Mamas, do you ever treat yourself to a little something on Mother’s Day? Or, on your birthday? I usually do and it’s definitely not a mani or pedi or facial. Call me weird, but this girl would much rather spend a quiet hour in a bookstore than in any salon. Today I’m going to share a few of my favorite books on motherhood for your reading enjoyment.
5 Must-Have Books on Motherhood
Kenison has written two memoirs on motherhood and both books grace my bookshelf. I love Kenison’s messages: to slow down, to rejoice in the ordinary moments, to simplify, to focus on the now. In this day and age of go-go-go and do all the things, it is easy to get caught up in the overscheduled shuffle. If you find yourself yearning for a simpler, more fulfilling day-to-day, look no further than these two books. You’ll close the covers feeling refreshed!
If there is a classic book on the journey of motherhood, this is it. Originally published in 1955, Gift from the Sea is a beautifully written memoir on the seasons of motherhood. Lindbergh, a mother of five, reflects upon the many seasons of life while collecting sea shells on vacation in Florida. Lindbergh writes about the ebbs and flows of motherhood and emphasizes the importance of simplicity, contentment, and taking care of oneself- themes which ring true as much now as they did back then.
Parenting: Illustrated with Crappy Pictures by Amber Dusick
This book is hilarious. I have been following Amber Dusick’s blog since the beginning and I just love her. She gets it, folks. And, not only does she get it, but she can make every last bit of it laugh-out-loud funny. If you want a laugh, or if you know a mom who is in dire need of a laugh, you need to read this book.
Carry on Warrior: The Power of Embracing Your Messy, Beautiful Life by Glennon Doyle Melton
I’ve mentioned before that I’m a Momastery fan, and so naturally I have Melton’s book on my shelf. Glennon writes with honesty, humor, and candor and is just so very likable. In this book, G shares many of her classics from Momastery, interwoven with stories from her life. What I appreciate about Glennon is that she doesn’t try to pretend that life and motherhood and marriage are easy, but rather she presents herself, her family, and her marriage in all its beautiful, messy, chaotic glory.
And, here are my three favorite parenting books:
My favorite parenting book, hands down, is The Read Aloud Handbook by Jim Trelease. Since reading it, I give the book to all new parents in my life and include it with baby shower gifts. Parents tend to place the sole responsibility for reading development on our teachers and schools but, as stated in The Read Aloud Handbook, our children spend only 900 hours per year in school whereas they spend 7,800 hours per year outside of school. Those numbers are striking. Put simply, reading is a skill. Like any skill, one must practice the skill and work to become better at it. One needs to be motivated to work hard at something. Children need to want to read. What motivates children to read? Living in a home that values the written word, where print is readily available in various forms, where parents are seen reading often, and where children are frequently read to. It is important to read aloud to children even when they can read on their own. It is important to keep reading to them until they leave for college. Reading aloud to children every single day is arguably the best thing you can do to help your children later in life. If every parent and every teacher in this world read this book, amazing things would happen!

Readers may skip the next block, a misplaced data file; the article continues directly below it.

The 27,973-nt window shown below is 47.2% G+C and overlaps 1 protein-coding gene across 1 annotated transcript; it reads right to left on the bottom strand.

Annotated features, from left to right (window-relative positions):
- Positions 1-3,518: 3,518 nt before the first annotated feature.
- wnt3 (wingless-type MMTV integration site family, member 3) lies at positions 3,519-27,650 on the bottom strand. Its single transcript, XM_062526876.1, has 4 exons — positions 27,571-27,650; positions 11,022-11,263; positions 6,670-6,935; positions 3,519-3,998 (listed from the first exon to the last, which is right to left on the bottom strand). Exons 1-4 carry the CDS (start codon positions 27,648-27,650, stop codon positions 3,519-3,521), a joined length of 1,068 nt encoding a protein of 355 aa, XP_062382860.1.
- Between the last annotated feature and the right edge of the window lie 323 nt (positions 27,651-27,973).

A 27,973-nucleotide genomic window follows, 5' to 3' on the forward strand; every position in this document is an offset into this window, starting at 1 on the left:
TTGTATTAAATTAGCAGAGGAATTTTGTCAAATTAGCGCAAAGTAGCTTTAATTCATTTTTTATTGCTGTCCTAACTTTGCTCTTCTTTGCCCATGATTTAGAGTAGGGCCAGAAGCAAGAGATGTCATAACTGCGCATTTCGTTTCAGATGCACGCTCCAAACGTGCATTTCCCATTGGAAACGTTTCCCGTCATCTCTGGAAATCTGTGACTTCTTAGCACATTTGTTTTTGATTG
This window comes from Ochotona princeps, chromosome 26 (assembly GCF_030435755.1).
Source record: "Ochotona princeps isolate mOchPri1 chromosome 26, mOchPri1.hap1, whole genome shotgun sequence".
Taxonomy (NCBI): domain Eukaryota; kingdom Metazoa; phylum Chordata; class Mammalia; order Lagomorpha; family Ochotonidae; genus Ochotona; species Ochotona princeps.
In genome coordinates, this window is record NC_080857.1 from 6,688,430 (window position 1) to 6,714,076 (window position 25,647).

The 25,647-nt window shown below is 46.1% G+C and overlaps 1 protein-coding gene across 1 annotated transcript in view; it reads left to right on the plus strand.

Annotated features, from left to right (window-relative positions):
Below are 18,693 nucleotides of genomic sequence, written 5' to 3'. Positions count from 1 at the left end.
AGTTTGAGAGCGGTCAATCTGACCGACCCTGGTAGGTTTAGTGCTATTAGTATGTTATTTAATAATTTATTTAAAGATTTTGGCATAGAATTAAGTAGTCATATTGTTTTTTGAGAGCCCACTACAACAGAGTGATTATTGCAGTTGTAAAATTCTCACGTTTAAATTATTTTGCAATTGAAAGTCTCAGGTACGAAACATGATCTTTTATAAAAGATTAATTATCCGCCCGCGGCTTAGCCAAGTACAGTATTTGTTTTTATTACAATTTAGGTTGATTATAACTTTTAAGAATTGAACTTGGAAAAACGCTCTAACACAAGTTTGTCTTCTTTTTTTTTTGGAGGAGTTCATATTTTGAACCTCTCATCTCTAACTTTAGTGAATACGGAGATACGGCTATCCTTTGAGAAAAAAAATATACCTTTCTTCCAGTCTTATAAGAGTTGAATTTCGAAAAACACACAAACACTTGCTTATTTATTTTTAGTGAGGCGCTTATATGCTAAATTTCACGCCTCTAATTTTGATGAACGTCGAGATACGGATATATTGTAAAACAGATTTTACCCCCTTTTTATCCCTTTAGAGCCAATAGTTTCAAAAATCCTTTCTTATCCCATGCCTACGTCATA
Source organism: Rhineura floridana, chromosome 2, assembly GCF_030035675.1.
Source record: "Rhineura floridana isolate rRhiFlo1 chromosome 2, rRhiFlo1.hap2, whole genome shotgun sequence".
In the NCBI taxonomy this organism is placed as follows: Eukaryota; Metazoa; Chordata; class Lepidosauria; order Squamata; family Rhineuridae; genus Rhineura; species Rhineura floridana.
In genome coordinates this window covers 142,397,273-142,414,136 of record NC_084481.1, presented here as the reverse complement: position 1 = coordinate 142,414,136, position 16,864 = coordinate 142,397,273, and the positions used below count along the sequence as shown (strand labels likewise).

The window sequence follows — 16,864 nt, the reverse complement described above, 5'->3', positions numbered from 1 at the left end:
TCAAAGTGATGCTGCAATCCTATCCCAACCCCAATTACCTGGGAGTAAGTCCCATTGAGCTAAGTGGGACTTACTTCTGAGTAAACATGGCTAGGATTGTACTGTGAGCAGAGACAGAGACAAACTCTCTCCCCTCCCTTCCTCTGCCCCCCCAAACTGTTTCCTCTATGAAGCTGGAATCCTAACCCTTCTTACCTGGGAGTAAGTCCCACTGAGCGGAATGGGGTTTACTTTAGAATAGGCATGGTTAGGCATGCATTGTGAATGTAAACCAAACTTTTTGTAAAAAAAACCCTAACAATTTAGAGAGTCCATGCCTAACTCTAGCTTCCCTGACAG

Last Child in the Woods: Saving our Children From Nature-Deficit Disorder by Richard Louv is a best-selling book that explores research linking children’s health and well-being to their direct exposure to nature. The reality is, nowadays, our children are better able to identify jungle and zoo animals than the animals that live in their own backyard. In this age of screens, our nation’s children are not outside enough and this has a direct impact on their health and happiness. I don’t know who originally said this but one of my favorite sayings is: children cannot bounce off the walls when there are none. As the mom to three very active youngsters (and one crazy-super-active almost 7-year-old), I notice a significant difference in our children’s happiness and behavior when we have had plenty of outdoor time. Heck, I notice a difference in my own happiness when I’ve been outdoors. I wish there was a way to make this book required reading for all parents because I feel quite certain that we would see a significant improvement in the happiness and health of our nation’s children, including a decrease in mental health concerns, attention difficulties, and obesity levels.
Simplicity Parenting: Using the Extraordinary Power of Less to Raise Calmer, Happier, and More Secure Kids by Kim John Payne and Lisa Ross
In this go-go-go, overscheduled, trying-to-do-all-the-things society that we live in, kids are not allowed to be kids anymore. They are schlepped around from activity to activity, provided with a plethora of toys with bells and whistles, and their every move is watched by hovering parents. Kids today have too many choices and too many things to do. They aren’t allowed the opportunity to experience boredom. Yes, opportunity- boredom fuels creativity. It’s an important skill to be able to just be with yourself, without having someone entertain you all day long. Simplicity Parenting is a refreshing book about protecting childhood. By cutting back and simplifying, you realize what is truly most important. It’s a must-read for anyone who is tired of the pressure to keep up with the Joneses.